Results

The national level of stunting has shown a downward trend decreasing from 44.4% in 2011 to 36.8% in 2019 (Table 2). The highest decrease in the prevalence of stunting was in Addis Ababa; whereas, stunting increased in Harari region between 2011 and 2019. The prevalence of wasting increased from its baseline of 10.3% in 2011 to 9.2% in 2019. Tigray region showed the highest percentage of wasted children, where 21% of children under-5 were wasted in 2019. The prevalence of overweight children under-five has increased from 1.8% in 2011 to 2.1% in 2019 (Table 2). The capital Addis Ababa has the highest percentage of overweight children under-5. The national prevalence of anemic women aged 15–49 increased from 16.6% in 2011 to 23.6% in 2016 and the increase was across all the regions (Table 2).

Table 2 Percent prevalence of stunting, wasting, and overweight of children under 5, non-exclusive breastfed (NEBF) children under 6 months, and anemia in women of reproductive age in Ethiopia according to four national surveys [9,10,11,12]

Nationally, Ethiopia is off track in the five out of the six WHA’s global nutrition goals (Table 3). The AARR shows that there has been some progress in reducing the stunting, wasting, and non-exclusive breastfeeding levels; whereas, there has been no progress in reducing levels of anemia and overweight. Addis Ababa, with 6.4 AARR of stunting, is the only administrative city which is on track to meet the 2025 goal of reducing stunting levels by 40%. Gambela and Somali regions are the two regions that did not make any progress in reducing wasting levels. Eight out of the eleven regions in Ethiopia are on track of meeting the overweight targets. Although Ethiopia is off track in meeting the NEBF rate, nine out of the 11 regions are on track of reducing it by 30% (Table 3).

Table 3 The average annual reduction rate (AARR) of stunting, wasting, overweight of children under 5 years old, AARR of anemia in reproductive age women, and AARR of non-exclusive breastfeeding (NEBF) of infants under 6 months in Ethiopian regions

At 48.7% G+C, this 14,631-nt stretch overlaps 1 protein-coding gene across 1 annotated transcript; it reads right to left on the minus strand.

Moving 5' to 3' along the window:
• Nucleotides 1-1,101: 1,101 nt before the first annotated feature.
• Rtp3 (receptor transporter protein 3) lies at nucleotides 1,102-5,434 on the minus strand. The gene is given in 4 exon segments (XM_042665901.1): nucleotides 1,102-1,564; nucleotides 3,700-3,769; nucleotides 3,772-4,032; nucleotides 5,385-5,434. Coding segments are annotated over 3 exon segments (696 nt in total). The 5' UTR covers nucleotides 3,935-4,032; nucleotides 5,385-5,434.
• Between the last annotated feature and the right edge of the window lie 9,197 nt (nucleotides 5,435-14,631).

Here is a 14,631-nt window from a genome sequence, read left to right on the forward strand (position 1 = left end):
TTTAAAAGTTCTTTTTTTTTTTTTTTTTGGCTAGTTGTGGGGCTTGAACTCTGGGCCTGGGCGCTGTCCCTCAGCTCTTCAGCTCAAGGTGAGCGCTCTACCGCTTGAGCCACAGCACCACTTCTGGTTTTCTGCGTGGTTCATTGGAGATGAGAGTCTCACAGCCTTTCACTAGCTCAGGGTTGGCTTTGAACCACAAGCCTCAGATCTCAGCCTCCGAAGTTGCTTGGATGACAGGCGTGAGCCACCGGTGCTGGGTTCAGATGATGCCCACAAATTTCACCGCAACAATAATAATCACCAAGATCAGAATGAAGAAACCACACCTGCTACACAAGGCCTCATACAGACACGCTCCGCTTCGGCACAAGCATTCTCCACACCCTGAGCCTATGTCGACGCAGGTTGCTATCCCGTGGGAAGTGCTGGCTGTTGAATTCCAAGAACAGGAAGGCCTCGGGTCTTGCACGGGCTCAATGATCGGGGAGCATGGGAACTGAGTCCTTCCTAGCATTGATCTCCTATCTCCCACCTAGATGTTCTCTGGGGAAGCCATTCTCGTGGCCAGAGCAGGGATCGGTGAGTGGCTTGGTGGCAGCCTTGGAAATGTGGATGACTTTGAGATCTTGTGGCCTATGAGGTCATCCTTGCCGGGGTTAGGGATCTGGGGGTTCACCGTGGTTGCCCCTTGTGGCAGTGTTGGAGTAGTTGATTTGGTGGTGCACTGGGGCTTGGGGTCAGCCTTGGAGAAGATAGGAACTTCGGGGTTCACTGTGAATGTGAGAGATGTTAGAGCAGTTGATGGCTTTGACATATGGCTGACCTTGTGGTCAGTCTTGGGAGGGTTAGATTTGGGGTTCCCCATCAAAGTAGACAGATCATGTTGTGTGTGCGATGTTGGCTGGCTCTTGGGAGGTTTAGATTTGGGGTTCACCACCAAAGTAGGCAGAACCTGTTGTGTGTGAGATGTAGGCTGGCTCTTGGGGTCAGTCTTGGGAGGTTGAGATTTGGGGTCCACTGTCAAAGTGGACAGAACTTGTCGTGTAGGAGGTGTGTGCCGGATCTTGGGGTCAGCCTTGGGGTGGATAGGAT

Discussion

This study aimed to measure how the different Ethiopian regions were progressing towards achieving the global nutrition goals of 2025. No progress has been made in reducing anemia and overweight prevalence. The national level of stunting levels has been decreasing at AARR of 2.35 (Table 2). The current national prevalence of stunting is 38.6% and if Ethiopia is to achieve the 2025 target, it needs to reduce it to 26.6% (Table 2) which requires an AARR of 6% [15]. Addis Ababa is the only region on track towards achieving the stunting target of 2025 (Table 3). Addis Ababa is the economic and political center of Ethiopia and the number of stunted children is decreasing at a rate of 6.3% per year, considerably higher than the national AARR 2.35 (Table 3). The number of overweight children is increasing faster in Africa and Asia than the rest of the world [16]. Nationally, the number of overweight children is increasing in three Ethiopian regions of Harari, Oromiya, and Tigray while it has not increased in the rest of the regions (Table 2). The national AARR of overweight is − 2.6 and if this rate continues until 2025, the number of overweight children would increase in 2025. The Ethiopian national increase of overweight is 2.6% which is higher than the AARI of 2% in India and lower than the 7% in Nepal [17].